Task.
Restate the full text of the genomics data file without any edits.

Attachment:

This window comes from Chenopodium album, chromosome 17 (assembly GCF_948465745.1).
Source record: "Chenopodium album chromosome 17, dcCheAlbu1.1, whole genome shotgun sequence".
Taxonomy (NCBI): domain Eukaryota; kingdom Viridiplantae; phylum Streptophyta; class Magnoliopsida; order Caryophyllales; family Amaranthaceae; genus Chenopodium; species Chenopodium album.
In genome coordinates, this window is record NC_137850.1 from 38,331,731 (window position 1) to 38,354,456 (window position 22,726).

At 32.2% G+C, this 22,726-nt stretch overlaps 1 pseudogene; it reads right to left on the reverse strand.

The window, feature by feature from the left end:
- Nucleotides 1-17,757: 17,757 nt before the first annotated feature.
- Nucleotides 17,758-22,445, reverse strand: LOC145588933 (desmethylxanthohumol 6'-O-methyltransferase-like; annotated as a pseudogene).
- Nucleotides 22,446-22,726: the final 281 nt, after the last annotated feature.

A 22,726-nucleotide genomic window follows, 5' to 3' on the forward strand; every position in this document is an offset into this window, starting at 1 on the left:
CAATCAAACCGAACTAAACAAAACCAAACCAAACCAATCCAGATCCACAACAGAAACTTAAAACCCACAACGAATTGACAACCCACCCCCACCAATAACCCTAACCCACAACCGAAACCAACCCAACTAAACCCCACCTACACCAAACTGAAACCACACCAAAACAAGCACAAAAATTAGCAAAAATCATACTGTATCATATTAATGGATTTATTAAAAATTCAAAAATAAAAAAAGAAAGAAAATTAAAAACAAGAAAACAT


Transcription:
This window comes from Chenopodium album, chromosome 17 (assembly GCF_948465745.1).
Source record: "Chenopodium album chromosome 17, dcCheAlbu1.1, whole genome shotgun sequence".
Taxonomy (NCBI): domain Eukaryota; kingdom Viridiplantae; phylum Streptophyta; class Magnoliopsida; order Caryophyllales; family Amaranthaceae; genus Chenopodium; species Chenopodium album.
In genome coordinates, this window is record NC_137850.1 from 38,331,731 (window position 1) to 38,354,456 (window position 22,726).

At 32.2% G+C, this 22,726-nt stretch overlaps 1 pseudogene; it reads right to left on the reverse strand.

The window, feature by feature from the left end:
- Nucleotides 1-17,757: 17,757 nt before the first annotated feature.
- Nucleotides 17,758-22,445, reverse strand: LOC145588933 (desmethylxanthohumol 6'-O-methyltransferase-like; annotated as a pseudogene).
- Nucleotides 22,446-22,726: the final 281 nt, after the last annotated feature.

A 22,726-nucleotide genomic window follows, 5' to 3' on the forward strand; every position in this document is an offset into this window, starting at 1 on the left:
CAATCAAACCGAACTAAACAAAACCAAACCAAACCAATCCAGATCCACAACAGAAACTTAAAACCCACAACGAATTGACAACCCACCCCCACCAATAACCCTAACCCACAACCGAAACCAACCCAACTAAACCCCACCTACACCAAACTGAAACCACACCAAAACAAGCACAAAAATTAGCAAAAATCATACTGTATCATATTAATGGATTTATTAAAAATTCAAAAATAAAAAAAGAAAGAAAATTAAAAACAAGAAAACAT